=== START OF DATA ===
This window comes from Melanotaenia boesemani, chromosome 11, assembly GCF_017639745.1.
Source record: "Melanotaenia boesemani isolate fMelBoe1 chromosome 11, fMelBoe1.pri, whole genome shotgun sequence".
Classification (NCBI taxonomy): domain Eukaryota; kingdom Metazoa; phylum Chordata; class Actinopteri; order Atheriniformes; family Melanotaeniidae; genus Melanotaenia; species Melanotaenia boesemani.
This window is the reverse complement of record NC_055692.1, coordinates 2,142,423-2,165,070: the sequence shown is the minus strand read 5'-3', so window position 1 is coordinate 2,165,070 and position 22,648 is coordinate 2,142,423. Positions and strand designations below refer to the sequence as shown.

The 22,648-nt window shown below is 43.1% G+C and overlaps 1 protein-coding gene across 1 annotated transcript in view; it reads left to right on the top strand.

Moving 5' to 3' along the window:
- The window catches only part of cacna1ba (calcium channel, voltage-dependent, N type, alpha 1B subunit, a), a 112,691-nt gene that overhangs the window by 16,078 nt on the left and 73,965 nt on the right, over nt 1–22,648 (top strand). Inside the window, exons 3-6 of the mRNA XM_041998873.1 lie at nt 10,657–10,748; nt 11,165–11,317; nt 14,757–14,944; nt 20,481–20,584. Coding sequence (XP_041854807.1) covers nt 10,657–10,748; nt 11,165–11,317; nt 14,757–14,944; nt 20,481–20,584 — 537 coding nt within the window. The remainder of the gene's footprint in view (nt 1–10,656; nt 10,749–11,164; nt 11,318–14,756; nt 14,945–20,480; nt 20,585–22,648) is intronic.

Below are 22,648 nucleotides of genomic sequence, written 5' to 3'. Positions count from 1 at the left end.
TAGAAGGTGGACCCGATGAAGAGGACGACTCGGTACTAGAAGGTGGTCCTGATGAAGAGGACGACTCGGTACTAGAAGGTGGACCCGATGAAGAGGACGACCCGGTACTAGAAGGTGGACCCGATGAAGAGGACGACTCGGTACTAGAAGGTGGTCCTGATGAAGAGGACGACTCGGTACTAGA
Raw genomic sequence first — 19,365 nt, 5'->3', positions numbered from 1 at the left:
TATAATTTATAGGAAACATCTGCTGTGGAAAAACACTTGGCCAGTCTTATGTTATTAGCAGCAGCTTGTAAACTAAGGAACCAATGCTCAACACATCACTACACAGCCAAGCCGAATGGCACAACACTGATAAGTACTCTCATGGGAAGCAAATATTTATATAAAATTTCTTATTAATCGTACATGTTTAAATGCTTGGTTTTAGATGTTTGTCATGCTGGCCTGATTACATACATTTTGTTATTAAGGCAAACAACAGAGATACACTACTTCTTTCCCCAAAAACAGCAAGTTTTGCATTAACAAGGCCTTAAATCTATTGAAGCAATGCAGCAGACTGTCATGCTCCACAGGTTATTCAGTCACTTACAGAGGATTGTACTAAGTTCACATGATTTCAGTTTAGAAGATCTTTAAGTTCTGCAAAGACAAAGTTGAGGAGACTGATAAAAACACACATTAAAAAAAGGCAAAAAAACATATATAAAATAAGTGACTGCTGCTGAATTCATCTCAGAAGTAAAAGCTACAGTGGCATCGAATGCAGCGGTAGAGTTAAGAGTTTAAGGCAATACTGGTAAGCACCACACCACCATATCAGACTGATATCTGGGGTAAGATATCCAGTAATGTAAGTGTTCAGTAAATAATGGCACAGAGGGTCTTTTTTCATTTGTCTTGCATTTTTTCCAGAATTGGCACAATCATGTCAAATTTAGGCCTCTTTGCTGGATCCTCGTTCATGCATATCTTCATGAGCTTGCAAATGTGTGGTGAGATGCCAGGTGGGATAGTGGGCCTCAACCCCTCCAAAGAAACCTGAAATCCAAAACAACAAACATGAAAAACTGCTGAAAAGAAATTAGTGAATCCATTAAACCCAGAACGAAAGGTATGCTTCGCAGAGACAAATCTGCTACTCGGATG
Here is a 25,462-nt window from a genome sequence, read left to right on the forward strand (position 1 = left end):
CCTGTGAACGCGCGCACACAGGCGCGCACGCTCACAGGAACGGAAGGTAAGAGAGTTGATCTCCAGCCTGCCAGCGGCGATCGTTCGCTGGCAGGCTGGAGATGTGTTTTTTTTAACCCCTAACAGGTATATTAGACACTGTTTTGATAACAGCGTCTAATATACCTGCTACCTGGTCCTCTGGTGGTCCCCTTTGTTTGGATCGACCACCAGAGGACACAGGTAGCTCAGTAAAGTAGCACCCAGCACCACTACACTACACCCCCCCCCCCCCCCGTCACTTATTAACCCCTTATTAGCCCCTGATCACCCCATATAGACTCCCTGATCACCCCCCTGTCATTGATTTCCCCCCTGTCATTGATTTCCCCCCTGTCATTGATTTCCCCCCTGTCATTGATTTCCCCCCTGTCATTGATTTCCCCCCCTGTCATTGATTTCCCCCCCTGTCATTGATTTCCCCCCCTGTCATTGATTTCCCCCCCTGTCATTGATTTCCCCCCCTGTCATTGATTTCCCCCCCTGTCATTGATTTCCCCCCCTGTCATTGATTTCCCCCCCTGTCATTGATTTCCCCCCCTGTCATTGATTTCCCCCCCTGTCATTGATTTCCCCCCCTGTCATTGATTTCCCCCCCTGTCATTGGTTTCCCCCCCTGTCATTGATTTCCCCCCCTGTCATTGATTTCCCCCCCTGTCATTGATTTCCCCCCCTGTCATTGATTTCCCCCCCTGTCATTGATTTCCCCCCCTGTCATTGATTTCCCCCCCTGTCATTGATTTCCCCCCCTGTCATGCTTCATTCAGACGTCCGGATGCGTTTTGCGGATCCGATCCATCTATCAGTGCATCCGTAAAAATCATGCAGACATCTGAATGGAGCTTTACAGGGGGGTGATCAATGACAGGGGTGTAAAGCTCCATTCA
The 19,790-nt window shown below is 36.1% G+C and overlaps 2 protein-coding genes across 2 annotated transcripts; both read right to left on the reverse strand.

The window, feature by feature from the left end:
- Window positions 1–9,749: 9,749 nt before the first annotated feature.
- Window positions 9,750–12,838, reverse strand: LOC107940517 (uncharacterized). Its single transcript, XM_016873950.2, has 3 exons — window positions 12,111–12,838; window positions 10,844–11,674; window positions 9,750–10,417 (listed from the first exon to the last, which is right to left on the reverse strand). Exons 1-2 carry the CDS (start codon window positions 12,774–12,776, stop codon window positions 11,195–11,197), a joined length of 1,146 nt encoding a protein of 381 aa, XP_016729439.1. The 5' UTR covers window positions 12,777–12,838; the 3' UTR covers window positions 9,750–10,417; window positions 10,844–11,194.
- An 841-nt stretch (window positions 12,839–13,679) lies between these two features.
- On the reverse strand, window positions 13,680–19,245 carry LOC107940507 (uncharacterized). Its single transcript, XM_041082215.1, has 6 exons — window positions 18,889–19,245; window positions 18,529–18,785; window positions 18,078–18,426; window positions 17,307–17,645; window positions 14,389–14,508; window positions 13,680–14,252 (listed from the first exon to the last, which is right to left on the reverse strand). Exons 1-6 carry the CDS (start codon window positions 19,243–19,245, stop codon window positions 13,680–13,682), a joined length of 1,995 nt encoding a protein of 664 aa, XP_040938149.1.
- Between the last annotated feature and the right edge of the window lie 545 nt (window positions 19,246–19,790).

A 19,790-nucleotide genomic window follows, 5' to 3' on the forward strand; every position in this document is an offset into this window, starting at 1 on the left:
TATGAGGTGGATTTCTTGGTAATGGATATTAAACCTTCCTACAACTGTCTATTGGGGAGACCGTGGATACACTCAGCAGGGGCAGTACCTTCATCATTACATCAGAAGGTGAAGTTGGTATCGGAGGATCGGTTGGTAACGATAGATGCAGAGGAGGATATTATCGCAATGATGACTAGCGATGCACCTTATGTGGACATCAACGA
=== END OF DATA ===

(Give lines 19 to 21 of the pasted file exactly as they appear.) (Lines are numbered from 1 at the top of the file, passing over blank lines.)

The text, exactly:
- On the reverse strand, window positions 13,680–19,245 carry LOC107940507 (uncharacterized). Its single transcript, XM_041082215.1, has 6 exons — window positions 18,889–19,245; window positions 18,529–18,785; window positions 18,078–18,426; window positions 17,307–17,645; window positions 14,389–14,508; window positions 13,680–14,252 (listed from the first exon to the last, which is right to left on the reverse strand). Exons 1-6 carry the CDS (start codon window positions 19,243–19,245, stop codon window positions 13,680–13,682), a joined length of 1,995 nt encoding a protein of 664 aa, XP_040938149.1.
- Between the last annotated feature and the right edge of the window lie 545 nt (window positions 19,246–19,790).

A 19,790-nucleotide genomic window follows, 5' to 3' on the forward strand; every position in this document is an offset into this window, starting at 1 on the left: